Jews and Blacks: Getting out the Vote


"It was a beautiful Jewish neighborhood"—until the black residents moved in… –A Jewish voter explaining why he would not vote for Obama, quoted in
The New York Times

When Reverend Martin Luther King left Selma, Alabama, and headed toward Montgomery to protest the literacy tests, violence, and economic pressures that were used to keep blacks from registering to vote, he was stopped by police with dogs and clubs. “Decent people know that prejudice is wrong,” he’d said at that time, “but many are too frightened to speak out.” King put out a call for help. “We cannot walk alone, and we cannot turn back.”

Rabbi Abraham Joshua Heschel was one of the first to answer that call. Many in the Jewish community establishment condemned him. “Don’t we have enough problems of our own? ” they asked. But Heschel remembered his own mother and sisters and friends murdered in Poland. No one had come to their aid. “How can we love our neighbors if we abandon them in their time of need?” is how Heschel answered his critics, and then he and King prayed together and joined hands, as 3,000 people stood behind them cheering. The Reverend took a step forward, and as he kept pace, Heschel announced: “I feel like my legs are praying.” 

When I was born in 1953, my area of East New York, Brooklyn, was 90-percent Jewish. A short 12 years later, while King and Heschel were sharing an historic and stirring moment, symbolizing the coming together of race and religion, less than 10 percent of those living in the neighborhood were Jews. And by the time my Dad was shot on Pitkin Avenue during a robbery attempt, he was just one more Jewish exploiter to the black man who killed him. Had I been there, at the scene of the crime, I might have tried to explain how Jews had been prevalent in every facet of the Civil Rights Movement. They were instrumental in the founding of the NAACP and the SNCC. Jewish
civil rights workers were killed alongside black workers in Mississippi in 1964. Jewish lawyers were instrumental in fighting civil liberty abuses during the 1960’s. Every Passover, Jews still command their children to remember their ancestor’s enslavement. Black slaves drew hope from the ancient Israelites journey out of Egypt. Harriet Tubman became known as the Moses of her people and their journey North on the Underground Railroad was often likened to our Exodus.

I grew up confused about race. My Dad owned a small hardware store. Since the neighborhood always needed fixing, he did a good business. My job was smashing the trash cans he sold, so they didn’t look new and shiny. “Otherwise the schvartzes will steal them,” he'd say. But the great majority of his customers were polite, churchgoing Negroes. My Dad loved to joke with his regulars. In the days before political correctness, this often consisted of ethnic jokes. He made fun of their people and they made fun of his people. Then everyone laughed. I grew up comfortable with racial stereotyping, yet thinking blacks and Jews were best friends with a common economic enemy.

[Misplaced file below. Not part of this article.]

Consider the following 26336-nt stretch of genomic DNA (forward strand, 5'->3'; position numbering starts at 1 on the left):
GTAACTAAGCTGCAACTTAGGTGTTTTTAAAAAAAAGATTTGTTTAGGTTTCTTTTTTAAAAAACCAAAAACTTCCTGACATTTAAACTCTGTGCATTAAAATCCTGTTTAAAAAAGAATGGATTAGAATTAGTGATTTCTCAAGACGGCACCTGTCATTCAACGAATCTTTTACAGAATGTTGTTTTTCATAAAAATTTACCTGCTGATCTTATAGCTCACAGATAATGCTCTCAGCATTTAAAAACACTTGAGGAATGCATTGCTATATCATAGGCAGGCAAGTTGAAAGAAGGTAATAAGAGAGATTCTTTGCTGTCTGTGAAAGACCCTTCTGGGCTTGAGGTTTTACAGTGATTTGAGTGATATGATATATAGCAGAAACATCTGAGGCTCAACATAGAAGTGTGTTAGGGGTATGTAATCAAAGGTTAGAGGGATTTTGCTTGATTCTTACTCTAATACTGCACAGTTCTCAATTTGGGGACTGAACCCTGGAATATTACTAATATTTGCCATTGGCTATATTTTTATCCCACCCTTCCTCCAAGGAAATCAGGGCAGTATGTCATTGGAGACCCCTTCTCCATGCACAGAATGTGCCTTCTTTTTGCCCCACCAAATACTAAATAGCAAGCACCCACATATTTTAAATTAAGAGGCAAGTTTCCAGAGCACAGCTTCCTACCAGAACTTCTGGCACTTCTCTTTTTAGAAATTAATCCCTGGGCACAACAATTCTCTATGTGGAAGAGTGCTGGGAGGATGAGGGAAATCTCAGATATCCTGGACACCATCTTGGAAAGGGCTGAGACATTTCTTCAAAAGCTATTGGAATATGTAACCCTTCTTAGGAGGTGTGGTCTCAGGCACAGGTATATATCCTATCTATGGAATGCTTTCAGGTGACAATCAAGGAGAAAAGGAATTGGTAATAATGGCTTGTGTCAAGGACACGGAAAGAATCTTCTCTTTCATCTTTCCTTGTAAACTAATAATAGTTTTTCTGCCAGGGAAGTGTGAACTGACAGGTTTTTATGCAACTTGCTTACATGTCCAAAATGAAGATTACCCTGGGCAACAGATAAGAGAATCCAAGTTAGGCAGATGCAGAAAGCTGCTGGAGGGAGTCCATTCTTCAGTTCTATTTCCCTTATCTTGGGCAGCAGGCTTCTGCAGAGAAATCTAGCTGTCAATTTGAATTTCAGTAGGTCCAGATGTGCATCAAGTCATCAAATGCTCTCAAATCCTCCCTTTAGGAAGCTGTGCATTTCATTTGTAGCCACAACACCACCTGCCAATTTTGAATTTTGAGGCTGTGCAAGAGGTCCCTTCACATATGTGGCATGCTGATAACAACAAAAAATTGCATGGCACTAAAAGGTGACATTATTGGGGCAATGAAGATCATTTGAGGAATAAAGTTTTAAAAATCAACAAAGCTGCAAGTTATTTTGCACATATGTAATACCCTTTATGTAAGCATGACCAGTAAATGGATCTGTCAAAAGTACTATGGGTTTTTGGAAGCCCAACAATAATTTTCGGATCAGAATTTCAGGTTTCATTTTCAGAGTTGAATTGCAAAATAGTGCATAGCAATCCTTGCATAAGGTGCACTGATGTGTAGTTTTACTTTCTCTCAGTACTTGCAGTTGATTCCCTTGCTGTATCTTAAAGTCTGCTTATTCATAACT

But as I grew older, I also understood the racial tensions, the anger steeping on both sides. It is easy for Jews to feel unappreciated after all we have contributed to the Civil Right movement. W
e assume common interests as victimized outsiders and cannot understand the reluctance of black leaders to unequivocally condemn anti-Semitism.

Many blacks, however, feel patronized, or envious of Jewish upward mobility, which is made easier by the color of our skin. In America today, Jews are often fighting for causes, while blacks struggle for survival.

The poor, young, underprivileged black man who grabbed my father’s briefcase ended up with a half-eaten gefilte-fish sandwich wrapped up in the day’s New York Times. He was probably furious. Where was the money?

The local community, of course, ended up having to pay higher prices and traveling to a black-owned hardware store in Bed-Sty. The Jews who had abandoned East New York, insisting it was a beautiful Jewish neighborhood until the blacks moved in, would have called my father foolish for not following their lead, even though economic necessity, not high-mindedness, was the reason he remained.

I have spent many of my adult years writing books for young children that attempt to address and heal society’s racial wounds; though as likely I am trying to heal the rift within myself. I think of the healing process, and recall that by the time King and Heschel arrived in Montgomery, four days after they left Selma, 25,000 people of all colors and religions had joined their march in pursuit of a common goal.

Today I imagine Heschel and King celebrating a country in which Barack Obama can win overwhelmingly white states. I think they might even celebrate a country where Reverend Wright can speak his mind in public and Jews can say out loud: It was a beautiful neighborhood until… Maybe to get to the next step, we must first air our dirty laundry in public. But if we do so, I would hope blacks remember the words of Martin Luther King: “I solemnly pledge to uphold the fair name of Jews. Not only because we need their friendship, and surely we do, but mainly because bigotry in any form is an affront to us all.”And let me remind my fellow Jews of the words of Abraham Joshua Heschel, “One hundred years ago, the emancipation was proclaimed. It is time for the white man to strive for self-emancipation, to set himself free of bigotry.” Let us not be manipulated by those who would turn us against each other. Whoever you chose to vote for in November, make certain you are voting from conviction, not from fear.